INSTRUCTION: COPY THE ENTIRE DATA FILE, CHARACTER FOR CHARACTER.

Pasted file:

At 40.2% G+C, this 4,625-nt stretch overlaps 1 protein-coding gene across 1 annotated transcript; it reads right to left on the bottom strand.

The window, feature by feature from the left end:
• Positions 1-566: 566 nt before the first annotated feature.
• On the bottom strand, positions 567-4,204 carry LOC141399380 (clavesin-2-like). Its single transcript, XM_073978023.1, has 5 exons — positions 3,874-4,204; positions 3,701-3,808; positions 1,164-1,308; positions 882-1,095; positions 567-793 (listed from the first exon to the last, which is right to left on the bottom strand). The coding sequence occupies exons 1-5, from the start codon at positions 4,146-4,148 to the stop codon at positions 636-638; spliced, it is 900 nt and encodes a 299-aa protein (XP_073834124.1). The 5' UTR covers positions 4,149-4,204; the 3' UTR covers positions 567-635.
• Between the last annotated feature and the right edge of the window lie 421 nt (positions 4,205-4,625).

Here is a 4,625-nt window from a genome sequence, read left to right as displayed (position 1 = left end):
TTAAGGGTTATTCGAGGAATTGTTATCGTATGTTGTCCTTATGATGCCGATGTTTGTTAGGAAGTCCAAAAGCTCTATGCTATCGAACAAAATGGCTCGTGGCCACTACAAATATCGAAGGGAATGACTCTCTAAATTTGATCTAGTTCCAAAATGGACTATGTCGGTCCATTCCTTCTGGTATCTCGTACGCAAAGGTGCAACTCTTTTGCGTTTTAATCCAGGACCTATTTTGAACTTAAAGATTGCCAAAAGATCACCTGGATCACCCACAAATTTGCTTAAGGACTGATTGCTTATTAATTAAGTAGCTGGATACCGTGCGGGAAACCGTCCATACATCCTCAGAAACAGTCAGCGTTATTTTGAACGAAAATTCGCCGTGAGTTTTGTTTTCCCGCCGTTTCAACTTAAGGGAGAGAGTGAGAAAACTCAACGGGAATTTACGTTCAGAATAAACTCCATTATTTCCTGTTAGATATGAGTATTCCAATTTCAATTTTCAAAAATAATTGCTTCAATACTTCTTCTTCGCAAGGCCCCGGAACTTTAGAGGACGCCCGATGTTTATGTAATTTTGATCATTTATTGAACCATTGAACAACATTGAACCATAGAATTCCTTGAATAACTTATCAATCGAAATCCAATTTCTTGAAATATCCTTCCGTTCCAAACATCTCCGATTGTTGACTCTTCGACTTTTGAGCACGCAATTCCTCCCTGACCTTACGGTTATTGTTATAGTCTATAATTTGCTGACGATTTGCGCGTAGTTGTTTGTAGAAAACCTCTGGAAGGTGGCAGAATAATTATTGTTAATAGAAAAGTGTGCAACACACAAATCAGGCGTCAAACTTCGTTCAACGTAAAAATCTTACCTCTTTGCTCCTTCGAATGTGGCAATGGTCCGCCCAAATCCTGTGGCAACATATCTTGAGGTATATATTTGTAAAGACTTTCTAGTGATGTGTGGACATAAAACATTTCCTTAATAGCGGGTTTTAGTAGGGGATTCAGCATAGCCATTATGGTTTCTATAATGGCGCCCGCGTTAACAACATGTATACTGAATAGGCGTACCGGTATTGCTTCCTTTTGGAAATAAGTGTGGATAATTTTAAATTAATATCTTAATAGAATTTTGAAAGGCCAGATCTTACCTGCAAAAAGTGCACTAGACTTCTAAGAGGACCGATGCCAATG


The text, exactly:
At 40.2% G+C, this 4,625-nt stretch overlaps 1 protein-coding gene across 1 annotated transcript; it reads right to left on the bottom strand.

The window, feature by feature from the left end:
• Positions 1-566: 566 nt before the first annotated feature.
• On the bottom strand, positions 567-4,204 carry LOC141399380 (clavesin-2-like). Its single transcript, XM_073978023.1, has 5 exons — positions 3,874-4,204; positions 3,701-3,808; positions 1,164-1,308; positions 882-1,095; positions 567-793 (listed from the first exon to the last, which is right to left on the bottom strand). The coding sequence occupies exons 1-5, from the start codon at positions 4,146-4,148 to the stop codon at positions 636-638; spliced, it is 900 nt and encodes a 299-aa protein (XP_073834124.1). The 5' UTR covers positions 4,149-4,204; the 3' UTR covers positions 567-635.
• Between the last annotated feature and the right edge of the window lie 421 nt (positions 4,205-4,625).

Here is a 4,625-nt window from a genome sequence, read left to right as displayed (position 1 = left end):
TTAAGGGTTATTCGAGGAATTGTTATCGTATGTTGTCCTTATGATGCCGATGTTTGTTAGGAAGTCCAAAAGCTCTATGCTATCGAACAAAATGGCTCGTGGCCACTACAAATATCGAAGGGAATGACTCTCTAAATTTGATCTAGTTCCAAAATGGACTATGTCGGTCCATTCCTTCTGGTATCTCGTACGCAAAGGTGCAACTCTTTTGCGTTTTAATCCAGGACCTATTTTGAACTTAAAGATTGCCAAAAGATCACCTGGATCACCCACAAATTTGCTTAAGGACTGATTGCTTATTAATTAAGTAGCTGGATACCGTGCGGGAAACCGTCCATACATCCTCAGAAACAGTCAGCGTTATTTTGAACGAAAATTCGCCGTGAGTTTTGTTTTCCCGCCGTTTCAACTTAAGGGAGAGAGTGAGAAAACTCAACGGGAATTTACGTTCAGAATAAACTCCATTATTTCCTGTTAGATATGAGTATTCCAATTTCAATTTTCAAAAATAATTGCTTCAATACTTCTTCTTCGCAAGGCCCCGGAACTTTAGAGGACGCCCGATGTTTATGTAATTTTGATCATTTATTGAACCATTGAACAACATTGAACCATAGAATTCCTTGAATAACTTATCAATCGAAATCCAATTTCTTGAAATATCCTTCCGTTCCAAACATCTCCGATTGTTGACTCTTCGACTTTTGAGCACGCAATTCCTCCCTGACCTTACGGTTATTGTTATAGTCTATAATTTGCTGACGATTTGCGCGTAGTTGTTTGTAGAAAACCTCTGGAAGGTGGCAGAATAATTATTGTTAATAGAAAAGTGTGCAACACACAAATCAGGCGTCAAACTTCGTTCAACGTAAAAATCTTACCTCTTTGCTCCTTCGAATGTGGCAATGGTCCGCCCAAATCCTGTGGCAACATATCTTGAGGTATATATTTGTAAAGACTTTCTAGTGATGTGTGGACATAAAACATTTCCTTAATAGCGGGTTTTAGTAGGGGATTCAGCATAGCCATTATGGTTTCTATAATGGCGCCCGCGTTAACAACATGTATACTGAATAGGCGTACCGGTATTGCTTCCTTTTGGAAATAAGTGTGGATAATTTTAAATTAATATCTTAATAGAATTTTGAAAGGCCAGATCTTACCTGCAAAAAGTGCACTAGACTTCTAAGAGGACCGATGCCAATG